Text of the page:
Jump to content

Being Right Means Never Having to Say You're Sorry 7/12/23

Rate this topic


Recommended Posts

As a prognosticator, I know all too well that saying, "I told you so," is a sign of hubris that will come back to haunt you. Because the feeling usually sets in right around the time that the market is about to bite you in the ass. 

Why am I writing this now? No reason. 

I'm now in an apartment in Malmo, Sweden because Bruce Springsteen drove hotel room prices to the equivalent of his concert tickets just across the Oresund in Copenhagen. I arrived in Copenhagen by ferry from Oslo this morning. And, as forecast, it was smooth sailing. Now that I am safely off the boat and on dry land... well, not dry, but land... Where was I? Oh right, smooth sailing. See, I told you it would be. Great big ship cuts through choppy waves like a hot knife through soft buddah. 

So now, the ES 24 S&P fucutures are sitting on the verge of another base breakout on the hourly chart. If it clears 4460, the conventional measured move target would be 4540. The current 5 day cycle wave has a projection of 4460. That makes the idea of a breakout a maybe, maybe not on this move. But even if it fails, if the index sticks around 4435 or more over the next couple of days, then more upside would become likely. 

Wait. WTF, just happened?

10nanb

 Buyback Schmieback. 

12 hours ago, potatohead said:

It's a joke. They're buying back with one hand and issuing with the other. They're simply flipping maturities. Doesn't change the amount of money in the system one iota. It's another name for Operation Twist. But why? They'll exchange low cost debt for high cost? 

I have no idea what they hope to achieve. 

Maybe it's a back door insurance and pension fund industry bailout. I don't know. 

For moron the markets, see:

If you are a new visitor to the Stool, please register and join in! To post your observations and charts, and snide, but good-natured, comments, click here to register. Be sure to respond to the confirmation email which is sent instantly. If not in your inbox, check your spam folder.  

My travel photo blog 

Link to comment
Share on other sites

I think the buyback is a sign they want to keep long rates from rising higher and offering short term debt  allows this debt to be collateral for financing to buy more assets.  Does it make sense....no. However if one is trying to extend the life of leverage, they can only offer what institutions are will to buy or better yet...lend against.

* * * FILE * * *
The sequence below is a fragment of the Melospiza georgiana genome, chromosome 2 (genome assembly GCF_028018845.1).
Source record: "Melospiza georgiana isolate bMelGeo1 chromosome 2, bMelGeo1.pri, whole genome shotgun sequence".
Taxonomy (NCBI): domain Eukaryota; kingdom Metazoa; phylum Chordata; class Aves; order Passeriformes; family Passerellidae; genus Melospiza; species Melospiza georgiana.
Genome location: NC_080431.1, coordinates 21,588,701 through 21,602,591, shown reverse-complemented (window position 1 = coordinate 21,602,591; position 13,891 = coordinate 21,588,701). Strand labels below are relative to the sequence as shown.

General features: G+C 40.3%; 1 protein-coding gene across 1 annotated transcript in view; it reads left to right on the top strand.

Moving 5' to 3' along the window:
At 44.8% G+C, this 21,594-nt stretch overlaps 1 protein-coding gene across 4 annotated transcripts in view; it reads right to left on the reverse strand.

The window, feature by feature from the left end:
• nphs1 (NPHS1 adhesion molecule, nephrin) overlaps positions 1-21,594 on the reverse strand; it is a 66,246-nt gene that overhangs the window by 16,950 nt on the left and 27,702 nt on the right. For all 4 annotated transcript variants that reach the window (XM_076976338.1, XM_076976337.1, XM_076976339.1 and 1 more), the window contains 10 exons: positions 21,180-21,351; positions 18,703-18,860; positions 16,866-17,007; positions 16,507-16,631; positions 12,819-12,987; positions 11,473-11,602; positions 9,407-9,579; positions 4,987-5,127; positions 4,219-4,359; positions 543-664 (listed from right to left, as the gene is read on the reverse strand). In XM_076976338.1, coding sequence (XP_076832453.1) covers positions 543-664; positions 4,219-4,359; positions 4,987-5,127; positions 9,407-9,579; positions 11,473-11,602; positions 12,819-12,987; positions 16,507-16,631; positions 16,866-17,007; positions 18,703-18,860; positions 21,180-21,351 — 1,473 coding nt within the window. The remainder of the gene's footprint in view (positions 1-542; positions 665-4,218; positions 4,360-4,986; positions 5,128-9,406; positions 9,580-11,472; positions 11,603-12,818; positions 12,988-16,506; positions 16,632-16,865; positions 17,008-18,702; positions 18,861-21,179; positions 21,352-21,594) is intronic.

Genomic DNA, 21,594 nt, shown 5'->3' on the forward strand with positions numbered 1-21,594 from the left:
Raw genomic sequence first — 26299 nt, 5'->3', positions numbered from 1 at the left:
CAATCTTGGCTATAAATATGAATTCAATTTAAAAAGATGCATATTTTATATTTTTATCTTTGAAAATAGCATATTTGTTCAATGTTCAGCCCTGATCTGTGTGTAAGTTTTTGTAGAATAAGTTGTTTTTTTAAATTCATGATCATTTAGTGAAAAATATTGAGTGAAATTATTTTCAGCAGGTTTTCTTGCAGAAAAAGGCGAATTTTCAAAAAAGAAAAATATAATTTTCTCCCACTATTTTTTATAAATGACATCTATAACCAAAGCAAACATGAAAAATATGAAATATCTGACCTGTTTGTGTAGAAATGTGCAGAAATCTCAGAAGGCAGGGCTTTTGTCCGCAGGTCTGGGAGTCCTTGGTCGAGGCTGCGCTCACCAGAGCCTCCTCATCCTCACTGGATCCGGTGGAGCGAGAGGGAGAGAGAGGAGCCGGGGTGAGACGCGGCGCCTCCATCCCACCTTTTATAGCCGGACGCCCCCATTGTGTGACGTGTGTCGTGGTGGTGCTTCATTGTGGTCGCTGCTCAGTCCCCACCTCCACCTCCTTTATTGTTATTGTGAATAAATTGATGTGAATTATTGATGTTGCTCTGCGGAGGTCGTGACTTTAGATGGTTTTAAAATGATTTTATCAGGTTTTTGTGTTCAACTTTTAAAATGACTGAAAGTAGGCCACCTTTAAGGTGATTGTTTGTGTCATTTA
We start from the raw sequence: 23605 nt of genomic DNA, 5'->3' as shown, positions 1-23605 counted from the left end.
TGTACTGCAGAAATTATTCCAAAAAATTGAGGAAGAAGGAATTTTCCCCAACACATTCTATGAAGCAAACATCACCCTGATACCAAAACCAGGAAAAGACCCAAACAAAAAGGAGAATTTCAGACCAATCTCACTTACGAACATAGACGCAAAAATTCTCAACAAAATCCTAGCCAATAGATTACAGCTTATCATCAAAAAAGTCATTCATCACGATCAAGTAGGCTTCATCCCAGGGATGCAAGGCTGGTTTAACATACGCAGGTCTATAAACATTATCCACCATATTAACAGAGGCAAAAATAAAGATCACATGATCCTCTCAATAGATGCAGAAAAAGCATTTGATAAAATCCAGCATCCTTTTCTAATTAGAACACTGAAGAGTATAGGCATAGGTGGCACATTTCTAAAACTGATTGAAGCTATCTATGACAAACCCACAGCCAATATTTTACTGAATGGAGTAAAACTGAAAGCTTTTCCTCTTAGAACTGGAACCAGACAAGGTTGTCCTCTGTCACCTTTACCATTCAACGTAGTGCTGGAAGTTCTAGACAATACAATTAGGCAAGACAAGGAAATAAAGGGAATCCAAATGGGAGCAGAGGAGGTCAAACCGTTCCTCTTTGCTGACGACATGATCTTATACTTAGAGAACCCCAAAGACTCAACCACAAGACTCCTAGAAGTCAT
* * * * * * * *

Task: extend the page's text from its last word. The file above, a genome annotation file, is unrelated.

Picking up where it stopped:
This is not our father's markets anymore.

Link to comment
Share on other sites

5 minutes ago, potatohead said:

I think the buyback is a sign they want to keep long rates from rising higher and offering short term debt  allows this debt to be collateral for financing to buy more assets.  Does it make sense....no. However if one is trying to extend the life of leverage, they can only offer what institutions are will to buy or better yet...lend against.

This is not our father's markets anymore.

Swapping lower yielding debt for higher yielding debt doesn't change the quality of the collateral. 

Institutions will buy anything at the market price if they have the cash. But what institutions hold cash? Insurers? Pension funds? Banks have less and less of it because of QT. So from the standpoint of monetary trends, this gambit won't work for as long as the Fed remains in the QT business. 

 

Link to comment
Share on other sites

2 minutes ago, DrStool said:

Swapping lower yielding debt for higher yielding debt doesn't change the quality of the collateral. 

Institutions will buy anything at the market price if they have the cash. But what institutions hold cash? Insurers? Pension funds? Banks have less and less of it because of QT. So from the standpoint of monetary trends, this gambit won't work for as long as the Fed remains in the QT business. 

 

Very strange. One would think if yields hit a generational bottom, a borrower would want to lock in their borrowing costs for as long as possible. Not shorten it.

Link to comment
Share on other sites

4 minutes ago, DrStool said:

It would matter if they take supply out of the market. But as long as the USG runs a deficit, that ain't happening. 

seems to me there is either an issue with liquidity/demand for longer term dated Treasuries, want to keep mortgage rates down by influencing the longer rates, or institutions (pensions) are saying we need short term paper because they see redemptions coming from the baby boomers  in retirement years.

The Treasury seems to have taken on a monetary policy role once reserved for the Fed.

Link to comment
Share on other sites

Guest
This topic is now closed to further replies.
  • Tell a friend

    Love Stool Pigeons Wire Message Board? Tell a friend!
  • Recently Browsing   0 members

    • No registered users viewing this page.
  • ×
    • Create New...